Physical inactivity causes the muscle cells to become less sensitive to insulin and damages the glucose transport in the cells. The number of power plants (mitochondria) in muscle cells also declines; as a result, glucose and fats are not burned as efficiently. An encouraging bit of news is that those who are physically fit, even if overweight, have less risk of developing metabolic syndrome than those who are not fit.

Only one hour of sitting causes blood pools in the leg, decreases blood flow in the thigh, and increases blood viscosity. All these provide a dangerous milieu that encourages atherosclerosis and undesirable clots. If you are going to watch T.V, exercise while doing so!

5. If Obese, Work on Losing 10% of Your Body Weight

That in itself may substantially reduce one’s risk of diabetes and help decrease elevated blood sugar. Modest weight loss (5 to 10%) is also linked to improvement in systolic and diastolic blood pressure and HDL cholesterol. As well, it has been linked to reduced health care costs. Studies suggest that a 5% weight loss significantly decreased the plasma concentrations of some risk factors for cardiometabolic disease (glucose, insulin, triglyceride, alanine transaminase, and leptin), but did not affect other risk factors. After a 16% weight loss, plasma free fatty acid and CRP concentrations decrease and plasma adiponectin concentration increase significantly.18  CRP is a marker for inflammation. Adiponectin is a hormone that improves the cells’ ability to respond to insulin, exerts anti-inflammatory actions, and promotes fat-burning metabolism.

Limit your food intake to two or three meals without  snacking, with your last meal being your smallest. Do not drink your calories (unless you make a fresh vegetable juice). Aim for a 12 -14 hour fast at night, counting the time from the end of your last meal to breakfast the next morning.

In prediabetes and diabetes, the hormone glucagon stimulates the liver to produce and release extra glucose. Time-restricted eating (eating two or three meals within a 10-12 hour time frame and fasting for the remaining hours–except for water) helps to restrain the time when glucagon can increase your blood glucose and improves your fat-burning metabolism. Additionally, time-restricting eating makes healthy foods taste better and thwarts the desire for unhealthful foods.19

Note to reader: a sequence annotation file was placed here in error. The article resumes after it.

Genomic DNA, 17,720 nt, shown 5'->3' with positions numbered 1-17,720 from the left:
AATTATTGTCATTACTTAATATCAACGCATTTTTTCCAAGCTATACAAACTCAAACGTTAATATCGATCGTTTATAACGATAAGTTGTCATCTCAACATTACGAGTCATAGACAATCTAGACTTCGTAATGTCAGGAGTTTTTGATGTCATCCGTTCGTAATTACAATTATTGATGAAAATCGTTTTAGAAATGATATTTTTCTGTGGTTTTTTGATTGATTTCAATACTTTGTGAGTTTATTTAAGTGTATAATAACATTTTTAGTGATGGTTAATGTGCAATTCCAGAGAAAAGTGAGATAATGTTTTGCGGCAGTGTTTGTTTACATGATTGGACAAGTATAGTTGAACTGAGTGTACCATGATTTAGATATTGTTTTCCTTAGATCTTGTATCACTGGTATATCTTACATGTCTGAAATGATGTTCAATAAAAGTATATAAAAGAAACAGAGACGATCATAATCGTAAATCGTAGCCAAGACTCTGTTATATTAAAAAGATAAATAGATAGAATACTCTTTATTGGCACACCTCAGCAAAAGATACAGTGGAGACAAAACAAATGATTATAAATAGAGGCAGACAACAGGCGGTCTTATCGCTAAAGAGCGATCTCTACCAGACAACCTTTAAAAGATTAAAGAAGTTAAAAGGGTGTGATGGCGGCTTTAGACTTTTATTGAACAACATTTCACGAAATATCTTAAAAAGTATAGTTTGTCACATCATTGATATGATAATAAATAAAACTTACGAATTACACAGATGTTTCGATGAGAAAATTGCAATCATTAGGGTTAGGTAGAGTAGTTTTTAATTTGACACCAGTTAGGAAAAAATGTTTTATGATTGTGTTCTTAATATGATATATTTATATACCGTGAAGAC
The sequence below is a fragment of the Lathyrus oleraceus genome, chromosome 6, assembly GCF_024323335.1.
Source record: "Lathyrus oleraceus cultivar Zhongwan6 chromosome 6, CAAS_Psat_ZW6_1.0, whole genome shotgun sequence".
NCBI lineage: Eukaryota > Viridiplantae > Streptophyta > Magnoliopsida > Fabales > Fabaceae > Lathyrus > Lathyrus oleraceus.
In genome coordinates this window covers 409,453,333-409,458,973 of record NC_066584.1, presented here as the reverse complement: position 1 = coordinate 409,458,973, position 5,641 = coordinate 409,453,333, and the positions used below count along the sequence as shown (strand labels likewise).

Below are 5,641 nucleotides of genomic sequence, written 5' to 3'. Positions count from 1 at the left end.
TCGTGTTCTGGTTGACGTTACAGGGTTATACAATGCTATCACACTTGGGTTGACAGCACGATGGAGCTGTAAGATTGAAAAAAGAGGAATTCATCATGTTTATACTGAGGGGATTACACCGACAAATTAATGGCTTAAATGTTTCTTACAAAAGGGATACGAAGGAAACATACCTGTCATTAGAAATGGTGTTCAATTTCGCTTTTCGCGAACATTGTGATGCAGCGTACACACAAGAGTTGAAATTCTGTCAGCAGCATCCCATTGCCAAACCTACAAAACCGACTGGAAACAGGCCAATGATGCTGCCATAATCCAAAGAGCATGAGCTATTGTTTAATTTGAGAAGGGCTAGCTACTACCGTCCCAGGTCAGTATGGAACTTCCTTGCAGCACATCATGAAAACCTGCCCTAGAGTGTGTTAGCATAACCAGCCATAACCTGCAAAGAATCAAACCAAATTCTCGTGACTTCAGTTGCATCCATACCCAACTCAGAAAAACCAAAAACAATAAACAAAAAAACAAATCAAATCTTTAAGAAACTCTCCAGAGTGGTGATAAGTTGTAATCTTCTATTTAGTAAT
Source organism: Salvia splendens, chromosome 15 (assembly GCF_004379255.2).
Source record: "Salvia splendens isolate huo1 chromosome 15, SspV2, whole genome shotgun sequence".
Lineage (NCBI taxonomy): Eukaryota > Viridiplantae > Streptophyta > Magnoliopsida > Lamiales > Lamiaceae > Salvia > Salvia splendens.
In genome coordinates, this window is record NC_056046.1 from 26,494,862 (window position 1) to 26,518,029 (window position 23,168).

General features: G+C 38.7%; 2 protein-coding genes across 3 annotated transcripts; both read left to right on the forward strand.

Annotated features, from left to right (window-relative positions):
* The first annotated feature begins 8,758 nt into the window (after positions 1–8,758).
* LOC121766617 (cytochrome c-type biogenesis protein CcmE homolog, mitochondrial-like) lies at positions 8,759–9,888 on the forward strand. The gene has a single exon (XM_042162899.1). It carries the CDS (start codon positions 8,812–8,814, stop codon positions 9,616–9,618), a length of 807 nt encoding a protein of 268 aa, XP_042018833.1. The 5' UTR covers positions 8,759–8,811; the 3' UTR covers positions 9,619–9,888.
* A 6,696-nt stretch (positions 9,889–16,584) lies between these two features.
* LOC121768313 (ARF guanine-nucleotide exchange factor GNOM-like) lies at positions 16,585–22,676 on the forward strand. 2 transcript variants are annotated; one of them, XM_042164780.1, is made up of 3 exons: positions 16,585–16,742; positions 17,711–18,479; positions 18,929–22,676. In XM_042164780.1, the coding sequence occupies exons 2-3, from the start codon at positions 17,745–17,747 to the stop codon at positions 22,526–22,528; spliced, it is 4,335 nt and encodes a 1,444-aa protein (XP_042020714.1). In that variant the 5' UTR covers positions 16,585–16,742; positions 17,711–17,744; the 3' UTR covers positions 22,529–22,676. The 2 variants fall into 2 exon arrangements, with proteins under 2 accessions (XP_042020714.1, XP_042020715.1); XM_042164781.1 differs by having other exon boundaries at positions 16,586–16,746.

One of the most important steps is eliminating the consumption of high fructose corn syrup(HFCS) so common in soft drinks, many packaged cereals, and baked goodies. HFCS elevates triglycerides and over a period of time can increase one’s risk for liver and kidney damage. If you fill up with wholesome foods such as whole fruits, salads, vegetables, and legumes, you will be able to control your appetite more easily.

6. Skip the Fish

Omega-3 fats are vital to the health, but fish is not a safe source. Why? Perfluorinated compounds (PFCs) are a class of synthetic compounds containing thousands of chemicals formed from carbon chains with fluorine attached to these chains. According to the Environmental Protection Agency, PFCs have been associated with immunotoxicity, thyroid disease, endocrine disruption, and cancer in animals. They also can damage the liver and the kidneys. The EPA estimates that PFC contamination in food may account for more than 90% of human exposure to PFOS (one type of PFC). Studies indicate that fish from contaminated waters may be the primary source of exposure to PFOS.20 Flaxseed, chia, walnuts, spinach, and organic soybeans are the best sources of omega-3 fats for most people.

We should mention that PFC’s are also found in fast food wrappers, popcorn bags, non-stick cookware such as Teflon, stain-resistant carpet, and scotch-guard products. Overweight children who were exposed to higher levels of perfluorinated chemicals tended to show early signs of developing the metabolic syndrome such as higher concentrations of insulin and triglycerides in their blood.21

7. Don’t Skip, Nor Go Skimpy on Breakfast

Metabolic syndrome prevalence was higher in those skipping breakfast for 4 or more days/week compared to non-skippers.22 Adolescents who either neglected to eat breakfast or who ate a poor breakfast had a 68% higher incidence of metabolic syndrome than adults who ate a substantial breakfast.23 A  systematic review and meta-analysis show that a regular daily breakfast habit significantly benefits the cardio-metabolism and decreases the risk of cardiovascular diseases, type 2 diabetes mellitus, obesity, hypertension, strokes, metabolic syndrome, cardiovascular mortality, and abdominal obesity.24

8. Take Frequent, Short Exercise Breaks